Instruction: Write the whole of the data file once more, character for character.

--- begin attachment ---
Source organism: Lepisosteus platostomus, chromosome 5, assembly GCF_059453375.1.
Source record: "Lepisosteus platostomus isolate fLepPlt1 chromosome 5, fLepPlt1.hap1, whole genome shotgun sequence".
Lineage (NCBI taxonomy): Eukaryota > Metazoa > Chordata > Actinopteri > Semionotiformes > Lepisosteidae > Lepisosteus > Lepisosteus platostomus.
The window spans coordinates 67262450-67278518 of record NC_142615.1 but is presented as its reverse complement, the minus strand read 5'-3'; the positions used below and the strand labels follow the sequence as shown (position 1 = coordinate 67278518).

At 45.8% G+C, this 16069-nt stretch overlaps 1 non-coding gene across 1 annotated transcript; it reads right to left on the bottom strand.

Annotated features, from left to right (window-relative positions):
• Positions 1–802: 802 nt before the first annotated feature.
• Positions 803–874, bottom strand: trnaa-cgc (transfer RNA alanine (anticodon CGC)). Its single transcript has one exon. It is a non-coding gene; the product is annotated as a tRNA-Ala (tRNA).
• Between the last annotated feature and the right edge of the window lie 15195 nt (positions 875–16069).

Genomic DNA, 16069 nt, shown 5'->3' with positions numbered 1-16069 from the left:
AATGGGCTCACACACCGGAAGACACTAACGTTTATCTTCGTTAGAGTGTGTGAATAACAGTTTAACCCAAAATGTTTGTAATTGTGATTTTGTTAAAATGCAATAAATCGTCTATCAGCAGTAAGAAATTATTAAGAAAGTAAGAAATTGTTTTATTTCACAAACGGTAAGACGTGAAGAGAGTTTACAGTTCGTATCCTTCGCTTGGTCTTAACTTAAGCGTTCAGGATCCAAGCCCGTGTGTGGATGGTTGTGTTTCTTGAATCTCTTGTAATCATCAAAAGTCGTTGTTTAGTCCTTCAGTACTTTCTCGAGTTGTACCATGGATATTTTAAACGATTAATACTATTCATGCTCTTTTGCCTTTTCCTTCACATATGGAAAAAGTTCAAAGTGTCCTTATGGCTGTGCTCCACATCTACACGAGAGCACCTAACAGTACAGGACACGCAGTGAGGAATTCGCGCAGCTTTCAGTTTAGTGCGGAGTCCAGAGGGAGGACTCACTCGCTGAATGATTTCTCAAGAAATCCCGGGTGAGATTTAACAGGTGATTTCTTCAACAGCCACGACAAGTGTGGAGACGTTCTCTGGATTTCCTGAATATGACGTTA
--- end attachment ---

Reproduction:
Source organism: Lepisosteus platostomus, chromosome 5, assembly GCF_059453375.1.
Source record: "Lepisosteus platostomus isolate fLepPlt1 chromosome 5, fLepPlt1.hap1, whole genome shotgun sequence".
Lineage (NCBI taxonomy): Eukaryota > Metazoa > Chordata > Actinopteri > Semionotiformes > Lepisosteidae > Lepisosteus > Lepisosteus platostomus.
The window spans coordinates 67262450-67278518 of record NC_142615.1 but is presented as its reverse complement, the minus strand read 5'-3'; the positions used below and the strand labels follow the sequence as shown (position 1 = coordinate 67278518).

At 45.8% G+C, this 16069-nt stretch overlaps 1 non-coding gene across 1 annotated transcript; it reads right to left on the bottom strand.

Annotated features, from left to right (window-relative positions):
• Positions 1–802: 802 nt before the first annotated feature.
• Positions 803–874, bottom strand: trnaa-cgc (transfer RNA alanine (anticodon CGC)). Its single transcript has one exon. It is a non-coding gene; the product is annotated as a tRNA-Ala (tRNA).
• Between the last annotated feature and the right edge of the window lie 15195 nt (positions 875–16069).

Genomic DNA, 16069 nt, shown 5'->3' with positions numbered 1-16069 from the left:
AATGGGCTCACACACCGGAAGACACTAACGTTTATCTTCGTTAGAGTGTGTGAATAACAGTTTAACCCAAAATGTTTGTAATTGTGATTTTGTTAAAATGCAATAAATCGTCTATCAGCAGTAAGAAATTATTAAGAAAGTAAGAAATTGTTTTATTTCACAAACGGTAAGACGTGAAGAGAGTTTACAGTTCGTATCCTTCGCTTGGTCTTAACTTAAGCGTTCAGGATCCAAGCCCGTGTGTGGATGGTTGTGTTTCTTGAATCTCTTGTAATCATCAAAAGTCGTTGTTTAGTCCTTCAGTACTTTCTCGAGTTGTACCATGGATATTTTAAACGATTAATACTATTCATGCTCTTTTGCCTTTTCCTTCACATATGGAAAAAGTTCAAAGTGTCCTTATGGCTGTGCTCCACATCTACACGAGAGCACCTAACAGTACAGGACACGCAGTGAGGAATTCGCGCAGCTTTCAGTTTAGTGCGGAGTCCAGAGGGAGGACTCACTCGCTGAATGATTTCTCAAGAAATCCCGGGTGAGATTTAACAGGTGATTTCTTCAACAGCCACGACAAGTGTGGAGACGTTCTCTGGATTTCCTGAATATGACGTTA